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Ebbw Vale And The Bessemer Process
After his British Association address in August 1856, Besseme...

Carbon In Tool Steel
Carbon tool steel, or tool steel as it is commonly called, us...

The Quenching Tank
The quenching tank is an important feature of apparatus in c...

Fatigue Tests
It has been known for fifty years that a beam or rod would fa...

Steel Can Be Worked Cold
As noted above, steel can be worked cold, as in the case of ...

Steel For Chisels And Punches
The highest grades of carbon or tempering steels are to be re...

The Modern Hardening Room
A hardening room of today means a very different place from ...

Open Hearth Process
The open hearth furnace consists of a big brick room with a l...

Knowing What Takes Place
How are we to know if we have given a piece of steel the ver...

An Automatic Temperature Control Pyrometer
Automatic temperature control instruments are similar to the ...

Refining The Grain
This is remedied by reheating the piece to a temperature slig...

Introduction Of Carbon
The matter to which these notes are primarily directed is the...

Preventing Cracks In Hardening
The blacksmith in the small shop, where equipment is usually ...

Placing Of Pyrometers
When installing a pyrometer, care should be taken that it re...

Quenching Tool Steel
To secure proper hardness, the cooling of quenching of steel ...

Annealing
ANNEALING can be done by heating to temperatures ranging from...

Separating The Work From The Compound
During the pulling of the heat, the pots are dumped upon a ca...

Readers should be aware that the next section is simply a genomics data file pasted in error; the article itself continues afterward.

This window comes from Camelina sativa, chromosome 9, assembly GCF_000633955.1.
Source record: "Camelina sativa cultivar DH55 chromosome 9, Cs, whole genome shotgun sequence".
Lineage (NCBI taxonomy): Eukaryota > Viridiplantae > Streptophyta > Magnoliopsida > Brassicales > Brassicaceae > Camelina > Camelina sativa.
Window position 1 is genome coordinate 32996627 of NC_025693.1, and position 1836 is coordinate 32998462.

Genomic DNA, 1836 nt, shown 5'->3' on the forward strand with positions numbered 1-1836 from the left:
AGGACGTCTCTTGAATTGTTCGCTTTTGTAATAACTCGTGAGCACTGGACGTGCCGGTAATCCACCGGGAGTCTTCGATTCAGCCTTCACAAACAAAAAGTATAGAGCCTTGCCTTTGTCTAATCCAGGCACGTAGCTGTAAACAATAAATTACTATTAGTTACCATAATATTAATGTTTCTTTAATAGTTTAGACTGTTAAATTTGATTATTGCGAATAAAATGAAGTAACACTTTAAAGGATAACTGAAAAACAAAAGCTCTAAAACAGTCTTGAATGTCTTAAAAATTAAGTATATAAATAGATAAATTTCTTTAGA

Hardening
The forgings can be hardened by cooling in still air or quen...

Cyanide Bath For Tool Steels
All high-carbon tool steels are heated in a cyanide bath. Wi...

Crankshaft
The crankshaft was the most highly stressed part of the entir...



Tempering Round Dies






Category: HARDENING CARBON STEEL FOR TOOLS

A number of circular dies of carbon tool steel for use in tool
holders of turret lathes were required. No proper tempering oven
was available, so the following method was adopted and proved quite
successful.

After the dies had been hardened dead hard in water, they were
cleaned up bright. A pair of ordinary smiths' tongs was made with
jaws of heavy material and to fit nicely all around the outside of
the die, leaving a 3/32-in. space when the jaws were closed around
the die. The dies being all ready, the tongs were heated red hot, and
the dies were picked up and held by the tongs. This tempered them
from the outside in, left the teeth the temper required and the
outside slightly softer. The dies held up the work successfully
and were better than when tempered in the same bath.





Next: The Effect Of Tempering On Water-quenched Gages

Previous: Shrinking And Enlarging Work



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